Corruption is a widespread problem — from a major oil company using secret companies to bribe politicians in Brazil, to small and medium-sized enterprises paying off local officials to expedite business procedures in Uganda.

This iniquity is all around us and many a times we never notice it; and if we do we ignore it because it has become a culture of some sorts. A behavior we have adapted to and accepted in our society.

It is no longer evil to bribe a good school to let your low grade child in or even for a doctor to ask you if you have extra cash on you before you receive treatment in a government owned free hospital ( yes I know of the low pay those guys receive effects of this vice).

The most common example of this vice are seen among our leaders, politicians to be exact; policemen, business men who want their businesses vetted as good before the public; for sure I can’t mention most of them. But know this, everything that you do that makes you look around before you do it in regard to public funds or property (this only happens if you still have a conscience) is among.

Considering that it is happening and it needs to be stopped or reduced (I doubt this will ever happen, we need Jesus) civil society needs to take on the challenge as it did with government and spread best practices in anti-corruption compliance to SMEs in emerging markets.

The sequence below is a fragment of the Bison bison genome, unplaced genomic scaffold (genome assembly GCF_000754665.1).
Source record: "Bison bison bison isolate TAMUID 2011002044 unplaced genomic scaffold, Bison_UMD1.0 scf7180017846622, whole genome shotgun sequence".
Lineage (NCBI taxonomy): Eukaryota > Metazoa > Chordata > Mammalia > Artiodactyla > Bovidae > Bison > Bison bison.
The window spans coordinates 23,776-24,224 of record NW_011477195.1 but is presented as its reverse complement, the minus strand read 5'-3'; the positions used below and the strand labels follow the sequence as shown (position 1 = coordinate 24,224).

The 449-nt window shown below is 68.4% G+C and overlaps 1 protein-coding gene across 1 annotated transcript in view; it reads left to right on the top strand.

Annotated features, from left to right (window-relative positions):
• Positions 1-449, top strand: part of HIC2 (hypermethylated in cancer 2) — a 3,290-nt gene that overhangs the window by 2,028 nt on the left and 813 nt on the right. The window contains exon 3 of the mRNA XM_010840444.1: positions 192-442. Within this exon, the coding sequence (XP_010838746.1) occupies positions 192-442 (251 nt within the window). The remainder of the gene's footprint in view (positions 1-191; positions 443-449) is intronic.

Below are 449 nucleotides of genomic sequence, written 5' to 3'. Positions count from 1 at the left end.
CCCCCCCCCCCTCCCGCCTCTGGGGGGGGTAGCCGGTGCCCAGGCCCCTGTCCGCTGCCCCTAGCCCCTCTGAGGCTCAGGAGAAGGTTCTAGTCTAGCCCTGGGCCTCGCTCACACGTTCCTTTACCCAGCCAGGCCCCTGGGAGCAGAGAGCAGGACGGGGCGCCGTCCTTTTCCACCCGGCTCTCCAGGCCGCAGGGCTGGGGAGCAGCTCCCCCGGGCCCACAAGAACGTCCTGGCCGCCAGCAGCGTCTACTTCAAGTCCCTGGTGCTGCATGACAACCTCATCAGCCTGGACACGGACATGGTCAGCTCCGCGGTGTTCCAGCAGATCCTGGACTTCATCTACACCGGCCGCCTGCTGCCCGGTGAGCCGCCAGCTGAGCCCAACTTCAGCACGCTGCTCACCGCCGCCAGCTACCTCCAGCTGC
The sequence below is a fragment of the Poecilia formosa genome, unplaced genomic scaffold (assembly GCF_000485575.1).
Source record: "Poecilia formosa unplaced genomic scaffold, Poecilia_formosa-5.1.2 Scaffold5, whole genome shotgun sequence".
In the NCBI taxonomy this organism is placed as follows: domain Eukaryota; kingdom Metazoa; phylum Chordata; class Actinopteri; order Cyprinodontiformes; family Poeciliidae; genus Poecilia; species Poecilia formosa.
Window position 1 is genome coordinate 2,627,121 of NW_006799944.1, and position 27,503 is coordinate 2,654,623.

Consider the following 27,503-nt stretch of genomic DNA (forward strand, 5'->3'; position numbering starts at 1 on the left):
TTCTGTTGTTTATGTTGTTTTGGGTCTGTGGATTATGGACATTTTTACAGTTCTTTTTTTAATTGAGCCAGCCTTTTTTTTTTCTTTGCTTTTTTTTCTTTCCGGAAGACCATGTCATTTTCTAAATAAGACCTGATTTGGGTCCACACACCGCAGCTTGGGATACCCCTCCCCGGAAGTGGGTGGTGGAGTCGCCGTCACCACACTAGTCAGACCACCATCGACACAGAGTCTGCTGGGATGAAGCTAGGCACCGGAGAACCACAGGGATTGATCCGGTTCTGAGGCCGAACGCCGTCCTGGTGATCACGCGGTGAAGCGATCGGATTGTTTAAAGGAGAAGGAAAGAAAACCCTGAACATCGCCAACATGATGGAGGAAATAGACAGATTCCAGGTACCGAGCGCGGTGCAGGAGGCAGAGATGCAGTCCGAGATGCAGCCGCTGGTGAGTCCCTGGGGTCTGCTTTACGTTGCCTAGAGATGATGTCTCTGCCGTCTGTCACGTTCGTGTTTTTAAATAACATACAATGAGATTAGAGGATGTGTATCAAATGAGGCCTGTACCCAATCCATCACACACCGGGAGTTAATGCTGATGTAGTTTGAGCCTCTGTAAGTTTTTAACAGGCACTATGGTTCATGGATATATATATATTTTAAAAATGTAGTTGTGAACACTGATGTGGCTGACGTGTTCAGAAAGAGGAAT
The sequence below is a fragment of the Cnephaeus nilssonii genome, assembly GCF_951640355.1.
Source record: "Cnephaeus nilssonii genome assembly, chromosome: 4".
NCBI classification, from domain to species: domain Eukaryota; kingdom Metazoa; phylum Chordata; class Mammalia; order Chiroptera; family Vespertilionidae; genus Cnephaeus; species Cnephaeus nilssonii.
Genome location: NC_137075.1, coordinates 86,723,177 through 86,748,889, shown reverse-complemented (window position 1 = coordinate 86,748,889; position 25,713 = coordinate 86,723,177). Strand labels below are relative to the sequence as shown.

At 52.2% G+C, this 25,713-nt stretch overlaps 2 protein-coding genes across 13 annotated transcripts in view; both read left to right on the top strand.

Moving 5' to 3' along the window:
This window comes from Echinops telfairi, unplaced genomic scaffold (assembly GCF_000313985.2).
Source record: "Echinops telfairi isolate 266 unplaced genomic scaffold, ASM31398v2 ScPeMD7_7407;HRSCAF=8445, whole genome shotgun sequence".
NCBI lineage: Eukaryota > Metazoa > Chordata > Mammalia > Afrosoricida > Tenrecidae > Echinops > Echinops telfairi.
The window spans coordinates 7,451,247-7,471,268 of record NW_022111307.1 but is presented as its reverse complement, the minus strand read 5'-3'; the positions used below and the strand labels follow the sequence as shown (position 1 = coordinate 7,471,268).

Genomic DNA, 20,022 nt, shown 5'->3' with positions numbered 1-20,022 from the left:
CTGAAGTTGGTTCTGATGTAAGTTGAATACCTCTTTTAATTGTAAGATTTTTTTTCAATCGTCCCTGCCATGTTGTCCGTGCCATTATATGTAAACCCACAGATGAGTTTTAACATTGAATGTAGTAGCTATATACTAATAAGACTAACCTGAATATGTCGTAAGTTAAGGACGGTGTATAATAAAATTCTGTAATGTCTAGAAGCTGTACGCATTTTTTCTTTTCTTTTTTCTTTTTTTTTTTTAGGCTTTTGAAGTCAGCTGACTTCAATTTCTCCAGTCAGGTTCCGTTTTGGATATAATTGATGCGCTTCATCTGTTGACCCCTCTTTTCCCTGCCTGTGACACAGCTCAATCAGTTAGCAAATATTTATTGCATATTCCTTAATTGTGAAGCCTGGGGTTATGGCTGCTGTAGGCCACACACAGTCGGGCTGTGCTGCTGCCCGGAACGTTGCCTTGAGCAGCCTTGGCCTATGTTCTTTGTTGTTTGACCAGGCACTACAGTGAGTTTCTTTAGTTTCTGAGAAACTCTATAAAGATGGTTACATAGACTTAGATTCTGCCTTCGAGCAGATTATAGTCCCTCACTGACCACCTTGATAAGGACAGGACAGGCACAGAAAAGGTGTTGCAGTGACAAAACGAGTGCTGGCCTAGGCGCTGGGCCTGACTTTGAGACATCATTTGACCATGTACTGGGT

In the case of SMEs with limited resources to invest in compliance programs and train staff, NGOs have or can help chambers of commerce advocate for reforms such as faster licensing, provide technical assistance on compliance programs, facilitate formal contracts with third-party monitoring as well as transaction-specific integrity pacts or coalitions to bring transparency to projects such as government tenders through public.

We really need strong legal systems in this country if this sleaze is to be ‘kicked out of Uganda’. This is crucial and NGOs can advocate for clearer anti-corruption laws. Even though the activities of NGOs in this country have been deemed less important, the noise needs to be amplified a little bit more.

While local aid groups have traditionally worked with governments (Uganda Auditor General’s office) on establishing transparency, and with civil society to raise awareness through public shame campaigns (Black Monday), the need to focus on private sector is high.

NGOs and civil society do have a major role to play, but we are still in the stages of figuring out how to do that in a business environment, advocacy doesn’t help with private transactions. What is the plan?

Patricia Kahill

is a Social Media, Content Creator and Marketer at Kahill Insights. A Development Practitioner who has no self talent but is driven by curiosity and passion; in a nutshell she is a Multipotentialite. She believes in God the Father, the Son and the Holy Spirit which makes her a Christian.

Leave a Reply

Your email address will not be published. Required fields are marked *